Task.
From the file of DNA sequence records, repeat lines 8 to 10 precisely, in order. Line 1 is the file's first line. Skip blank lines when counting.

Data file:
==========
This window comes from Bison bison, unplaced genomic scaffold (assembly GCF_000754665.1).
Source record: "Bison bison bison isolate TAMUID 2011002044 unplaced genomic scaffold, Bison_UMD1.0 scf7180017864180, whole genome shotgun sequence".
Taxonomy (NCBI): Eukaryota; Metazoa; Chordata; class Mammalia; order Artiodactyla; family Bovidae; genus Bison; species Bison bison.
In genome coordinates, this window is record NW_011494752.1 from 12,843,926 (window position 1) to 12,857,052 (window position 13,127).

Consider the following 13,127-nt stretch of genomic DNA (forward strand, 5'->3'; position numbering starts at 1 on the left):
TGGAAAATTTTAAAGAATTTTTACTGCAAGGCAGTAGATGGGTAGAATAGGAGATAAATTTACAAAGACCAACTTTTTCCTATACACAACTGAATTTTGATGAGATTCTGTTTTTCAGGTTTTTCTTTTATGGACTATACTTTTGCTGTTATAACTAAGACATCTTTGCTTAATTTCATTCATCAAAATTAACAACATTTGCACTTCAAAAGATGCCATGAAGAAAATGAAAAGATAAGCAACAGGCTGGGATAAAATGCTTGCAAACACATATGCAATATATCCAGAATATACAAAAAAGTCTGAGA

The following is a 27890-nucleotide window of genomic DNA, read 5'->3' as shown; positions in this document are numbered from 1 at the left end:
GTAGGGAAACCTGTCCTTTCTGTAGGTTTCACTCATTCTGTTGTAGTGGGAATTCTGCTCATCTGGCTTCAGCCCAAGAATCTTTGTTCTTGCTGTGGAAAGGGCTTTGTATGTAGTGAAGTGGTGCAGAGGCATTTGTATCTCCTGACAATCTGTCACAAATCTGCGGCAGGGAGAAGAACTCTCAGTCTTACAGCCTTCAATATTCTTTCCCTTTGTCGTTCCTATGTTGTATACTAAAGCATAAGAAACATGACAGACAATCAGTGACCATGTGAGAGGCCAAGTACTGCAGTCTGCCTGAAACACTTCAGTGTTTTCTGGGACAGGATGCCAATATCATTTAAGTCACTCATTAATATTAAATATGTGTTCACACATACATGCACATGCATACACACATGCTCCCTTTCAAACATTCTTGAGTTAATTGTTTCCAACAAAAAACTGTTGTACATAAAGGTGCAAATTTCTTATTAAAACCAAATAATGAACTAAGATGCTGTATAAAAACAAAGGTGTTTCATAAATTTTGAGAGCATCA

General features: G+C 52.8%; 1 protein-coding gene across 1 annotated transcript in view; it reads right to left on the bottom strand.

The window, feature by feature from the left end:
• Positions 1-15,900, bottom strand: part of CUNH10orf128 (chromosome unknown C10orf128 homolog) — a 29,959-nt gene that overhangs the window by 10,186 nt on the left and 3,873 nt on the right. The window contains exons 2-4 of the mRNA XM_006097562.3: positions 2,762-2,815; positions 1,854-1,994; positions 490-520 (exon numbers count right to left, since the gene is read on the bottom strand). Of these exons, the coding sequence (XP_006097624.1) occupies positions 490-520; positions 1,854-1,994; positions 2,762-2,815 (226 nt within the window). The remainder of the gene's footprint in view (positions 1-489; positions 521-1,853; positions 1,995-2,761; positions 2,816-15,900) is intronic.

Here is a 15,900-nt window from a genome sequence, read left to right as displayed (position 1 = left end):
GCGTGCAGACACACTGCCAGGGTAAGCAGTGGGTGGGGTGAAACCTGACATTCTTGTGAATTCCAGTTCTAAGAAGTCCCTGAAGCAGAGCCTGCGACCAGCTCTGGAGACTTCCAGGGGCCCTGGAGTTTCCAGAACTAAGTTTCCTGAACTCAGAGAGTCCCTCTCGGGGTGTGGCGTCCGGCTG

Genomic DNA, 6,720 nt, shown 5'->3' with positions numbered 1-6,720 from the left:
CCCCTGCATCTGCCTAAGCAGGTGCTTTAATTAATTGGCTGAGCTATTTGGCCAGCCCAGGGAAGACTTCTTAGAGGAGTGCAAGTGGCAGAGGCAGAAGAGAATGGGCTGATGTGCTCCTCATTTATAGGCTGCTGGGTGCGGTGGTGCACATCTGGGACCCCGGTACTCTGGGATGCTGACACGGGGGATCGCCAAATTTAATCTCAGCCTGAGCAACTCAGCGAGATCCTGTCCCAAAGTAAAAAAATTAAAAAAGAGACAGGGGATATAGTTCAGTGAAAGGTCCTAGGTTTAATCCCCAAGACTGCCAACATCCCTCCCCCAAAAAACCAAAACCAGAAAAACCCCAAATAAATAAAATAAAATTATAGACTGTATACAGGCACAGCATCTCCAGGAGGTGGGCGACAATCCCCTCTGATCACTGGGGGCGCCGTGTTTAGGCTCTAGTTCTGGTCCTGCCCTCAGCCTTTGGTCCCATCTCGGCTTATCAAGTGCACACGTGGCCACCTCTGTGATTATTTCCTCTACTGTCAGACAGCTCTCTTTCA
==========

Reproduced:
GTAGGGAAACCTGTCCTTTCTGTAGGTTTCACTCATTCTGTTGTAGTGGGAATTCTGCTCATCTGGCTTCAGCCCAAGAATCTTTGTTCTTGCTGTGGAAAGGGCTTTGTATGTAGTGAAGTGGTGCAGAGGCATTTGTATCTCCTGACAATCTGTCACAAATCTGCGGCAGGGAGAAGAACTCTCAGTCTTACAGCCTTCAATATTCTTTCCCTTTGTCGTTCCTATGTTGTATACTAAAGCATAAGAAACATGACAGACAATCAGTGACCATGTGAGAGGCCAAGTACTGCAGTCTGCCTGAAACACTTCAGTGTTTTCTGGGACAGGATGCCAATATCATTTAAGTCACTCATTAATATTAAATATGTGTTCACACATACATGCACATGCATACACACATGCTCCCTTTCAAACATTCTTGAGTTAATTGTTTCCAACAAAAAACTGTTGTACATAAAGGTGCAAATTTCTTATTAAAACCAAATAATGAACTAAGATGCTGTATAAAAACAAAGGTGTTTCATAAATTTTGAGAGCATCA

General features: G+C 52.8%; 1 protein-coding gene across 1 annotated transcript in view; it reads right to left on the bottom strand.

The window, feature by feature from the left end: